Life on Mars: Poems by Tracy K. Smith

Smith's 2011 collection of poems won the Pulitzer Prize. I failed to notice this until I recently saw her memoir, Ordinary Light, hanging around the Library.
There are beautiful poems, (really great poems) like "Sci-Fi," "Ransom," and "Challenger," that explore the world, and the larger universe as we imagine it might be. Smith has a great villanelle (or semi-villanelle, I'm not sure), "Solstice" is another example of the author's greatness as it's ostensibly about JFK airport, but also about terror and the lives we're living. Strikingly, there are more David Bowie references than I expect from prize-winning poetry. I checked out four of Bowie's CDs after reading these, so I could re-acquaint myself with the source material and get more from Smith's excellent poems.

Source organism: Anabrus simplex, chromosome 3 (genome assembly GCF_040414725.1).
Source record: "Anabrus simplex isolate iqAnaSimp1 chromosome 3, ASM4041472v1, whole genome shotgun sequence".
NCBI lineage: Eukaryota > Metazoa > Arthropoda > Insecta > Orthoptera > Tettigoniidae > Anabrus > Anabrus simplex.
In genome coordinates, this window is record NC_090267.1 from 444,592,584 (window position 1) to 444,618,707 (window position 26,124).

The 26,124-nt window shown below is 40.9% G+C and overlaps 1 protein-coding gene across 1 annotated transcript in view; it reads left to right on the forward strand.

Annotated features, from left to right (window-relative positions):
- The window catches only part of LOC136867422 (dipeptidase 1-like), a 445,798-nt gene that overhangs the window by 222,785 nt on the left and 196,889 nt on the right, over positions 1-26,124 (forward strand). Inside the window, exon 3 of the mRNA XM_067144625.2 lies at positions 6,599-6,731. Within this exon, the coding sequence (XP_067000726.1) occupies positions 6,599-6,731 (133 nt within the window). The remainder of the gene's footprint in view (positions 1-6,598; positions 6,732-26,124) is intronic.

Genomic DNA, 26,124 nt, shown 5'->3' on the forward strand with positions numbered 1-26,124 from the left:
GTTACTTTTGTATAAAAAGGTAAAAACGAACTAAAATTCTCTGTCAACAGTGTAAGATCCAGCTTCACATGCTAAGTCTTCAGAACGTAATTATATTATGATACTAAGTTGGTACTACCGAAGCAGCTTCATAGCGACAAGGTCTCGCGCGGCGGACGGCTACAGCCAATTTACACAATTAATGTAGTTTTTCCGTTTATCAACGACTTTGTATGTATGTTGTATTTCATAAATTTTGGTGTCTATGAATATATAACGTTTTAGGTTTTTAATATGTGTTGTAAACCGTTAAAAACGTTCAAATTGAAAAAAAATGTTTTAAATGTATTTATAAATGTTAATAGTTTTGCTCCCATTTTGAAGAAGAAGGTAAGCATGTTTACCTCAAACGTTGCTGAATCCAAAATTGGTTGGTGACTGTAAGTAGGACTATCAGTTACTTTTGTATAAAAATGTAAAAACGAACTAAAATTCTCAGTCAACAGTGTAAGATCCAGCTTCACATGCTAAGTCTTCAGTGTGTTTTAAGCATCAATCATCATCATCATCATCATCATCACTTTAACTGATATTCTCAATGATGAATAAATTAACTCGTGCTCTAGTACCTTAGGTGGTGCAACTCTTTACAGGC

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Unfamiliar Fishes

Unfamiliar Fishes by Sarah Vowell, 238 pages

In Unfamiliar Fishes, Vowell turns her trademark wry humor toward the colonization of Hawaii during the 19th Century. Starting with the arrival of Captain Cook in 1778 and continuing through the 1898 annexation of Hawaii by the United States, this book offers a wonderful introduction to traditional Hawaiian culture and the ways in which Anglo-Saxon culture affected what were once known as the Sandwich Islands. (Pluses: written language, ability for women to eat bananas. Minuses: well... way too many to count.) For fans of Vowell's and history, this is a must-read.

Wednesday, April 29, 2015

Ruin and Rising

Ruin and Rising by Leigh Bardugo, 417 pages